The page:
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Los Angeles herald. [volume] (Los Angeles [Calif.]) 1890-1893, October 06, 1891, Image 2

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WEST COAST MEWS.
Sam'l of Posen in a Serious
Dilemma.
i
Sensational Testimony at His
Examination.
TP*e Gutter Rush Ordered Back to
the Seal Islands.
4Bltarlea Fair Springs a Sensation at the
Probating of Hla Mother* Will.
-San Bernardino Gossip.
Other Items.
Associated Press Dispatches.
San Francisco, Oct. s.—There was
worne sensational testimony in the pre
liminary examination of tbe actor
Manrice B. Strellinger, for the mnrder
of Policeman Grant, on Saturday last.
Henry Jeransen, who was formerly em
ployed by Strellinger as a gardener,
identified the pistol found near the scene
of the murder as one belonging to Strel
linger. Today Jeransen voluntarily took
the stand and said his testimony given
Saturday waa false, and that he testi
fied then, through fear of the police, to
what they had told him to say. He
said today that he had never seen the
pistol in Strellinger's possession. The
nippers found on Strellinger's wristwere
identified as those belonging to Officer
Grant. The case was postponed for one
week.
THE DONAHOE ROAD.
A Possible Chance ln the Controlling
Power.
San Rafael, Cal., Oct. 5. —A case of
great moment, which may result in a
change in the controlling power of the
Donahue railroad, was heard before
Judge F. M. Angellotti in the superior
court today. The Donahue road
is conceded to be the most
profitable holding of the kind
in this state. It embiaces
the main road from San Francisco to
Ukiah ; the Sonoma branch ; the Dona
hue branch, and the Sebastopol and the
Guerneville branches. The read
traverses a section of about 170 miles of
the most fertiie valleys in the state.
There is no opposition line. The
hearing was on a petition filed
by the creditors of the estate
of the late J. Mervyn Donahue.
The prayer stated that the claims of the
petitioners had been filed and allowed
over a year ago, and that no disposition
was ever shown to settle said claims.
The First National bank, by 8. C. Mur
phy, president, has the largest claim,
amounting to thousands of dollars.
There were also two claims for lesser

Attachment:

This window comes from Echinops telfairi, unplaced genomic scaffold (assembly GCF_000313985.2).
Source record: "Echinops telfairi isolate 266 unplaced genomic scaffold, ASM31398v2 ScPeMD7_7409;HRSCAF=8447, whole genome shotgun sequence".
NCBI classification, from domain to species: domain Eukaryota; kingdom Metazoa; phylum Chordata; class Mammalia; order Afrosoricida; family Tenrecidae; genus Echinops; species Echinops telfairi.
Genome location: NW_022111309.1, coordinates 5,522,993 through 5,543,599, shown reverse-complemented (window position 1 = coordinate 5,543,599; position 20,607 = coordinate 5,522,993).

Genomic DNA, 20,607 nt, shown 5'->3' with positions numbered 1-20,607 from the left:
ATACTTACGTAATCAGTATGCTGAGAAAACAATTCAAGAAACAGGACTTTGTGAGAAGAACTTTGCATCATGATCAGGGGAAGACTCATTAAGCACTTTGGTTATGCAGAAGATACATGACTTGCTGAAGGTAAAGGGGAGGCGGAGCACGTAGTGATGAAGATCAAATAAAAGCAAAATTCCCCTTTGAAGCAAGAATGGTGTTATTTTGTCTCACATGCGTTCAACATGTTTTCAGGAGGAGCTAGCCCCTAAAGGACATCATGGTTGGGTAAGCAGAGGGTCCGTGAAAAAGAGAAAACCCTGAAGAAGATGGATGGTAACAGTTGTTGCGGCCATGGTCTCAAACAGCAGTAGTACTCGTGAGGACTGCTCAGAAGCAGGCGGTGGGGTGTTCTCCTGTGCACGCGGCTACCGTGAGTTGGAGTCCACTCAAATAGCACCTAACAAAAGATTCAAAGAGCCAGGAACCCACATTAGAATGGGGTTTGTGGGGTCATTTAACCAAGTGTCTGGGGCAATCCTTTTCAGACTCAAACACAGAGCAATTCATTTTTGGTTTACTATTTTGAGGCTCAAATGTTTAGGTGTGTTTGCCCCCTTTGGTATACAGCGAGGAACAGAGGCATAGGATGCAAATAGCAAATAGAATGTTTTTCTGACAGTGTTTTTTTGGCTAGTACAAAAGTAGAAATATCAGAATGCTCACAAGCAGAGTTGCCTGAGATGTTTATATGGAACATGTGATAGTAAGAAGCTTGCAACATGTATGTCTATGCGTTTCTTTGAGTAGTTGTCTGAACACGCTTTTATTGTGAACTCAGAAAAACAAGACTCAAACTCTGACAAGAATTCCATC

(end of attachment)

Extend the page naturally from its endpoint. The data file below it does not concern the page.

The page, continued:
sums. After argument by the attorneys,
Judge Angellotti rendered a decision in
favor of the petitioners, holding that it
was the duty of the executors to at once
sell such portion of the estate as would
- «n»£ 1c them to pay tbe creditors. Mr.
Hanlon6n rJShalf of the contestant,
filed an objection ana farther hearing
was continued to Wednesday.
MRS. FAIR'S WILL.
' Charles Fair Spruus; a Sensation When
Ii Wag Offered for Probate.
San Francisco, Oct. s.—The matter of
admitting to probate the will of the late
Mrs. Theresa Fair came up today before
Judge Coffey. Attorney Goodfellow cre
ated a surprise by stating that he repre
sented Charles Fair, who had informed
him that he believed there was in exis
tence a later will than the one offered
for probate. An order to allow him, in
conjunction with the executors of the
estate to examine the box in the Bate de
posit where Mrs. Fair kept her papers,
was made, but no will was found and
the first will was admitted to probate.
R. V. Dey, who managed the property
of Mrs. Fair, said her real estate in this
city was worth $3,000,000; that the
whole estate was worth about $4,000,000.
The will which was admitted to probate
today, leaves Mrs. Oelrichs and Miss
Virginia Fair $1,150,000 and to Chares
Fair and James G. Fair, Jr., $500,000
each.
SAM BERNARDINO NEWS.
The Opposition to the Tax Levy—The
Riverside Case Settled.
San Bernardino, Oct. s.—The
report telegraphed from this city last
week that the railroad companys' and
taxpayers' organization were going to
fight the tax levy, appears to have been
a false one. The tax levy was made by
a unanimous vote of tbe board, and this
«itv will have funds to build a $50,000
jail and $10,000 to put into tbe court
bouse or something else. The county is
E radically unanimous that the court
ouse should be remodeled, but people
differ as to the extent of the improve
ments.
Judge Campbell today rendered a de
cision in the important Riverside case,
in which he declared the spread of water
made by the Riverside Water company
legal, and in accordance with the con
tract between the people and the old
Riverside Land and Water company,
that S. O. Evans and C. N. Felton made
in October, 1884. settles the
last obstacle to progress in the River
side settlement.
The Walla Walla Lyncher*.
San Francisco, Oct. s.—Corporal
Clarence Arnold and Private Charles E.
Trumpower, of troop D, fourth cavalry,
have been taken to the military prison
on Alcatraz island. They were impli
cated in the kilting of A. J. Hunt, who
shot a member of the troop over a
gambling table in Walla Walla. Cor
poral Arnold was in charge of the car
bines, and the charge against him waa
allowing the men to take the guns,
and further for going to the jairand
helping to take Hunt out with intent
to kill him. Trumpower was recognized
as one of the jail-breakers. The sentence
of Arnold was that he be dishororably
discharged and be confined in such place
as the reviewing authority may desig
nate, eight years. Trumpower's term
was five years.
Judge Morrow Seated.
San Francisco, Oct. 5. —Ex-Congress-